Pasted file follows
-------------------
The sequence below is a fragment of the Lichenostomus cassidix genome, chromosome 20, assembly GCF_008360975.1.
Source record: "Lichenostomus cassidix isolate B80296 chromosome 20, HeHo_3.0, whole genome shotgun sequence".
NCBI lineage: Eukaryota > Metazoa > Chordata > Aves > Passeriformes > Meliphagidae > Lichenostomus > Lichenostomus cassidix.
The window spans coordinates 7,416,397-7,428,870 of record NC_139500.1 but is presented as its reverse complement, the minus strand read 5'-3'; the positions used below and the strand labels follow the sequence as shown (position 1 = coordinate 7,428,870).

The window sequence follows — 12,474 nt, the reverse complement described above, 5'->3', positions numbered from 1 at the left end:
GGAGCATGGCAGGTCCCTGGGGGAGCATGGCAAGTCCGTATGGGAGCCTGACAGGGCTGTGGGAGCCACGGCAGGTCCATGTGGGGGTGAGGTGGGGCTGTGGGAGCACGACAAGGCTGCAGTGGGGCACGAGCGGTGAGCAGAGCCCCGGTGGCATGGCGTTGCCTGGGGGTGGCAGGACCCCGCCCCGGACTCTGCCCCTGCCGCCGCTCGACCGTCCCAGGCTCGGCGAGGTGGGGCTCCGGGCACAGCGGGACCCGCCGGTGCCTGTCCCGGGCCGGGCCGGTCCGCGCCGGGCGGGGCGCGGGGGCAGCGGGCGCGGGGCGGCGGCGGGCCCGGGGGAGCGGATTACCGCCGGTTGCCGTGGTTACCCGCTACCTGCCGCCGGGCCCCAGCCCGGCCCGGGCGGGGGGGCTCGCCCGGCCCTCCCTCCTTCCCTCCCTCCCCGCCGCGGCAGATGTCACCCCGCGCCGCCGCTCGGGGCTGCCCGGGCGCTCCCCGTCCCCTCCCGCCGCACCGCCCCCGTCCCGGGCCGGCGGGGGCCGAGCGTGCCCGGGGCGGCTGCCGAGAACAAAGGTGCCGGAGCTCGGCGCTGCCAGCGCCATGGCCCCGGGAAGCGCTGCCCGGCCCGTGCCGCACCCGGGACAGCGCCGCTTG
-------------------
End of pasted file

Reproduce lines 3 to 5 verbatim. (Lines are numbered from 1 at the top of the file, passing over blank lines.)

NCBI lineage: Eukaryota > Metazoa > Chordata > Aves > Passeriformes > Meliphagidae > Lichenostomus > Lichenostomus cassidix.
The window spans coordinates 7,416,397-7,428,870 of record NC_139500.1 but is presented as its reverse complement, the minus strand read 5'-3'; the positions used below and the strand labels follow the sequence as shown (position 1 = coordinate 7,428,870).

The window sequence follows — 12,474 nt, the reverse complement described above, 5'->3', positions numbered from 1 at the left end: